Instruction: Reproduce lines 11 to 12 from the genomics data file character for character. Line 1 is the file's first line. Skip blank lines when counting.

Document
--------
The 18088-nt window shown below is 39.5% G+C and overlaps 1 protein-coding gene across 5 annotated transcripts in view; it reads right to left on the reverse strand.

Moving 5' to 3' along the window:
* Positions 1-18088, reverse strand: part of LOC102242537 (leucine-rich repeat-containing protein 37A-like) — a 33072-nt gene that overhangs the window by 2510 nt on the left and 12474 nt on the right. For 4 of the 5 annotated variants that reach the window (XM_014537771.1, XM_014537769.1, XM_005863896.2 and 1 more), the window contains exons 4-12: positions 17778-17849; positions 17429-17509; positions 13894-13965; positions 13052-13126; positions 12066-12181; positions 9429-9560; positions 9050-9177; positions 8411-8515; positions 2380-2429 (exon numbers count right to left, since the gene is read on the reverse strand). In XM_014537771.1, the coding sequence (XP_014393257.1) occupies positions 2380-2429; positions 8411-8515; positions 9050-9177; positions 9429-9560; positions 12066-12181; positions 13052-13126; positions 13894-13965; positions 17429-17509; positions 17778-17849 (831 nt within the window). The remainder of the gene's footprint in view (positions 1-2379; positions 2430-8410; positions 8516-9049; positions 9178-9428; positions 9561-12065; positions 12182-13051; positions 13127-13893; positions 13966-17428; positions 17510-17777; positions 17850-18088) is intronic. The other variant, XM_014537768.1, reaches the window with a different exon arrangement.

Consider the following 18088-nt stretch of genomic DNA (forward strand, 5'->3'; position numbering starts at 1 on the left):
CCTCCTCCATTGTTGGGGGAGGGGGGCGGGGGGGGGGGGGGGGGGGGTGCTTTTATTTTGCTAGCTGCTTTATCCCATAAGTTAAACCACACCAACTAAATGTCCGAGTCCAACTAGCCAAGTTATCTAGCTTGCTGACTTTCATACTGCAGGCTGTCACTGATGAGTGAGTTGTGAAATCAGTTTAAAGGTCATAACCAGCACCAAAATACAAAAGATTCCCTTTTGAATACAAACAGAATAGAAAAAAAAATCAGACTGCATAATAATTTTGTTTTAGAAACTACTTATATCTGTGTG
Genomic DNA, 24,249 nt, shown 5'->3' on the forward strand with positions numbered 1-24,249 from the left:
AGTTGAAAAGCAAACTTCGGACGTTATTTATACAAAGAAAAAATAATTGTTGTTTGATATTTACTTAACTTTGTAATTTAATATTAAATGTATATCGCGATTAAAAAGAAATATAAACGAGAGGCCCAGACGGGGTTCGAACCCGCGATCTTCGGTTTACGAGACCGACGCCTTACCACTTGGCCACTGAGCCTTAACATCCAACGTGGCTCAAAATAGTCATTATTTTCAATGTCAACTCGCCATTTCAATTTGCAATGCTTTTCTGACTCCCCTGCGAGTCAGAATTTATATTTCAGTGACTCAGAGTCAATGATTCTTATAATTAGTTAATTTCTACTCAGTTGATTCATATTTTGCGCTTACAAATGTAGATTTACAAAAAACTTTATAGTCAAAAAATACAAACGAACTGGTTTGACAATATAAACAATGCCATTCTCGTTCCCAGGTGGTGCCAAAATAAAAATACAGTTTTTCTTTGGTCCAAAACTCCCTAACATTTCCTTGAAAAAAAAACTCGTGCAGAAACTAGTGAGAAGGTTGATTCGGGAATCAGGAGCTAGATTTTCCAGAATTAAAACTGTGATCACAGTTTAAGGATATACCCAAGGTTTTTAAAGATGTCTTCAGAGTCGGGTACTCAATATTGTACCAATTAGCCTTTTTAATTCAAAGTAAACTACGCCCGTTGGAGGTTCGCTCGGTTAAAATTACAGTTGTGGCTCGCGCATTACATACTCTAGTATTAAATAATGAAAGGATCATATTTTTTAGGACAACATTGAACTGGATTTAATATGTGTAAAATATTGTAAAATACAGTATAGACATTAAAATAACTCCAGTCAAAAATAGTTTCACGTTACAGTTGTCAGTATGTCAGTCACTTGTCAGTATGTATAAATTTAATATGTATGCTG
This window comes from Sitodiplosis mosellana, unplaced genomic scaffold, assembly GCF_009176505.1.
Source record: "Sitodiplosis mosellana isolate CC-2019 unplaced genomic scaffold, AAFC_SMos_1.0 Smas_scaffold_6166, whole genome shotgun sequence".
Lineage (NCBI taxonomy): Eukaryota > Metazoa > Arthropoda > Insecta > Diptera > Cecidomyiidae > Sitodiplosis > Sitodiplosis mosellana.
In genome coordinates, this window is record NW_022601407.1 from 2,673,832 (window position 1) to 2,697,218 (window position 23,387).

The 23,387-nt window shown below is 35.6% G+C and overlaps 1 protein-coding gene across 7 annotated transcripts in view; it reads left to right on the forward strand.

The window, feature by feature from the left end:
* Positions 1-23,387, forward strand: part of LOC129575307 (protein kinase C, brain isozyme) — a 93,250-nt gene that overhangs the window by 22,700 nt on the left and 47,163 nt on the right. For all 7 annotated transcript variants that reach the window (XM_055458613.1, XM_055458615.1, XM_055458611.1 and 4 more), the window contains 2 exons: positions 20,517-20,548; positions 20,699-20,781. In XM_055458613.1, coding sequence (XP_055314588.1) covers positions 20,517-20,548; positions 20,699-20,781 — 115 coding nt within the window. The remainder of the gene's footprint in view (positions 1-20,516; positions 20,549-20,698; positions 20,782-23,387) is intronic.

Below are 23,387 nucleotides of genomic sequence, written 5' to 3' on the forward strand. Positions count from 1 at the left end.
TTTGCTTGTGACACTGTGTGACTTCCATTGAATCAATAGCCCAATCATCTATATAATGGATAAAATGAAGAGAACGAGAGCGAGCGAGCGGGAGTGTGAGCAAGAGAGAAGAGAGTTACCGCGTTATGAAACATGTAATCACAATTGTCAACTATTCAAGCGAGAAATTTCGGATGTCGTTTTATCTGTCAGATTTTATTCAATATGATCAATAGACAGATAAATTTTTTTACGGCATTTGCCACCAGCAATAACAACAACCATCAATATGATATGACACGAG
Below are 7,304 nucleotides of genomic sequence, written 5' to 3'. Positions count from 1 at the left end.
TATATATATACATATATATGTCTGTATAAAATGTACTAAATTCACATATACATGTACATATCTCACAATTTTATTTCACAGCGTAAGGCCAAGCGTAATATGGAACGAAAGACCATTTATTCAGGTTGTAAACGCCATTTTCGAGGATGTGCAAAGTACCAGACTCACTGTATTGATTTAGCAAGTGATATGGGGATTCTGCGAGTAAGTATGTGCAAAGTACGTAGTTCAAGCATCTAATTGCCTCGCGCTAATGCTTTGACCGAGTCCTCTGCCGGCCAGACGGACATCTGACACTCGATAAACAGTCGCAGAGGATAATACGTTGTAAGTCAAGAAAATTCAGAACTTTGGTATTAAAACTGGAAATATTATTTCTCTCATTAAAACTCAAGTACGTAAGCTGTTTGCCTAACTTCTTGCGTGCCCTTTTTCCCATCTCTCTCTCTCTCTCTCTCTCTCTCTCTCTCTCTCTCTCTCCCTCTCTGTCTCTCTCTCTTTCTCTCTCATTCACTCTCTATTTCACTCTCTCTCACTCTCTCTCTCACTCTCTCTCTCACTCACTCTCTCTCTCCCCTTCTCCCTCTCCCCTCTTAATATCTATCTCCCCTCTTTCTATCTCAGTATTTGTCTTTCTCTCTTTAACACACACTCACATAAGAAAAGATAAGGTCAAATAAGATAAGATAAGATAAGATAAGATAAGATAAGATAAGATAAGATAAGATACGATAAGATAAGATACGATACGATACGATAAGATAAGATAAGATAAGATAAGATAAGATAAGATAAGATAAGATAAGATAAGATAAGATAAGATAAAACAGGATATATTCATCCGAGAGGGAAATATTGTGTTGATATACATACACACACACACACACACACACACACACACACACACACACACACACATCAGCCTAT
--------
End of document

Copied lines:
In genome coordinates, this window is record NW_022601407.1 from 2,673,832 (window position 1) to 2,697,218 (window position 23,387).

The 23,387-nt window shown below is 35.6% G+C and overlaps 1 protein-coding gene across 7 annotated transcripts in view; it reads left to right on the forward strand.